In that epiphany on a beach in Egypt, I finally got what Paul and Jesus were trying to teach us. I experienced what we call the immanence of God, the closeness and intimacy of God.
God’s infinite transcendence and God’s intimate immanence. These two ideas I struggled to reconcile as a young man, and quite frankly still struggle to reconcile, were the two ideas that our Christian ancestors also struggled to hold together. On the one hand, those first Christians worshipped a God of infinite majesty and awe. But on the other hand, those same men and women had eaten and slept and traveled with Jesus, a flesh and blood human being like themselves, but a man who was somehow connected to God in a deep and organic way. And then, when Jesus was gone, the earliest Christians experienced a sense of Jesus’ continuing presence, a power, a force within themselves, and they gave this the name of Holy Spirit.
For the better part of 400 years, the earliest Christians struggled to hold these realities together, and the gifts they gave us, the gifts we recite every Sunday, are our creeds: the Apostle’s Creed of baptism, the Nicene Creed of the Eucharist, and if I’m really boring you, check out the Athanasian Creed on page 864 of the Prayer book. The creeds attempt to do the impossible, to describe in succinct form our experience of God as both transcendent and immanent, as infinite, vast and incomprehensible, and as intimate as our breathing, as intimate as a friend or lover.
Some modern folks find these creeds a bit challenging. You may find them challenging. You may have to force your “I believe” through crossed fingers sometimes. I hope you don’t find it appalling that I have to cross my fingers sometimes. If you don’t find the creeds challenging sometimes, it might be that you haven’t thought too deeply about them.
Our bishop tells a story on himself that I find charming and helpful. When he was a teenager attending St. Paul’s School in New Hampshire, he also wrestled with the doctrine of the Trinity. He read the Athanasian Creed and wondered if his doubts put his soul in jeopardy. So, one day he went to the school chaplain, a kindly old Episcopal priest, and poured out his doubts and uncertainties. “I have no trouble believing in God,” teenage Mark Hollingsworth said. “I have no trouble believing in Jesus as a historical figure. But Jesus as a personal friend, and the Holy Spirit, I just don’t get those.” And that wise old chaplain smiled and said, “Yes, Mark, isn’t the doctrine of the Trinity just wonderful.”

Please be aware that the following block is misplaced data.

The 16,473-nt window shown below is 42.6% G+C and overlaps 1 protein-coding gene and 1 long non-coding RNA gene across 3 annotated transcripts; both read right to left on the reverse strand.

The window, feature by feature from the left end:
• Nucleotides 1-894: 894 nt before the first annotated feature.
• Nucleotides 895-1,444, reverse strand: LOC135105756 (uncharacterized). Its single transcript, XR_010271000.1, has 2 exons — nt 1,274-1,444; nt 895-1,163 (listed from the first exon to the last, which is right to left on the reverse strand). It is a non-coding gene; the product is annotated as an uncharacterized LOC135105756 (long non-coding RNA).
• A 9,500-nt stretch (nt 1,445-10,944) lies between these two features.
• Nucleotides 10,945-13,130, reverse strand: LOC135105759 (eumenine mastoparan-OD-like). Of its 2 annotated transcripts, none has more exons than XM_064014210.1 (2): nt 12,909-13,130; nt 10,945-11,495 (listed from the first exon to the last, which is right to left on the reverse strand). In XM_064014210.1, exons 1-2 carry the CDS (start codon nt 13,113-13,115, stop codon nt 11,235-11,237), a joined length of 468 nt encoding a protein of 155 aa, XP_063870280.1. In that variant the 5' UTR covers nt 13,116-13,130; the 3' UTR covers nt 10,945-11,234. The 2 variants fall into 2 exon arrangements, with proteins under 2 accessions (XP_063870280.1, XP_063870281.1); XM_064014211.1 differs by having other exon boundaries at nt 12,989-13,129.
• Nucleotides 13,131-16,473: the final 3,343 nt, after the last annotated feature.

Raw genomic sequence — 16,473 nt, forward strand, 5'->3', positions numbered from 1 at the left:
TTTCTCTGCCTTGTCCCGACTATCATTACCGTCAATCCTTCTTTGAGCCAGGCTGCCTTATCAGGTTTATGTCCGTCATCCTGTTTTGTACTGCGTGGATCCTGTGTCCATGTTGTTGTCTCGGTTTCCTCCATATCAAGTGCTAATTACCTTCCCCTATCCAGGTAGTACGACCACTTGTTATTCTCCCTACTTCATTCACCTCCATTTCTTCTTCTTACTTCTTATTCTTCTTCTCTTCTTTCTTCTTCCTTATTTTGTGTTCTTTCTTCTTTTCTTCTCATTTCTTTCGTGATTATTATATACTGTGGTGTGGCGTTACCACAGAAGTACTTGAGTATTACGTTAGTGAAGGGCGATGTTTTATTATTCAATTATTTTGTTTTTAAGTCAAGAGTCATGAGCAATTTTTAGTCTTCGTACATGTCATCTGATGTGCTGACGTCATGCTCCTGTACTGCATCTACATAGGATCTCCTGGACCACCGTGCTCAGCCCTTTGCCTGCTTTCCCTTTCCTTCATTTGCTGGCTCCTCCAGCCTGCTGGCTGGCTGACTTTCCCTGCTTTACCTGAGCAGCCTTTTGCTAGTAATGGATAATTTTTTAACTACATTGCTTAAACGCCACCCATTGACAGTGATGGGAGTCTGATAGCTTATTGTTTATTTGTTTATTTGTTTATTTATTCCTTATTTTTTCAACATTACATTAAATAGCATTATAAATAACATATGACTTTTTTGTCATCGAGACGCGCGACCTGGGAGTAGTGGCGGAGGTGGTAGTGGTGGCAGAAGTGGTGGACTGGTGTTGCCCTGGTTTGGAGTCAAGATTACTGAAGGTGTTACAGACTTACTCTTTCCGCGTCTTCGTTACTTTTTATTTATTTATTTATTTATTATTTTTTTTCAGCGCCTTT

What that old chaplain was saying is that the doctrine of the Trinity has something for everyone. You can pin your belief on God, or Jesus, or the Holy Spirit. You can pin your beliefs on God’s transcendence, or God’s immanence. And the doctrine of the Trinity promises you that in pinning your belief on one, you gain all three. Bishop Hollingsworth will tell you that, as he has grown and matured, his beliefs have migrated through all three persons in the Trinity. Here God, there Jesus, now the Holy Spirit. All different ways of experiencing God, all one.
One God in three persons, unity in trinity, God, Abba, Son, and Holy Spirit. The real point of this doctrine of the Trinity is not to test the rightness and purity of your beliefs. The doctrine of the Trinity as put forth in the creeds is not meant to be a complete description of everything we can know about God. What the doctrine of the Trinity is, I think, is an invitation. An invitation from the infinitely transcendent God who breathed from nothing all that is, and the intimately immanent God who has borne your frailties and who intercedes for you with sighs to deep for words. An invitation into a conversation, a getting-to-know you, a love affair that will take your entire life, indeed, will continue past your life. An eternal dance with one love and three partners.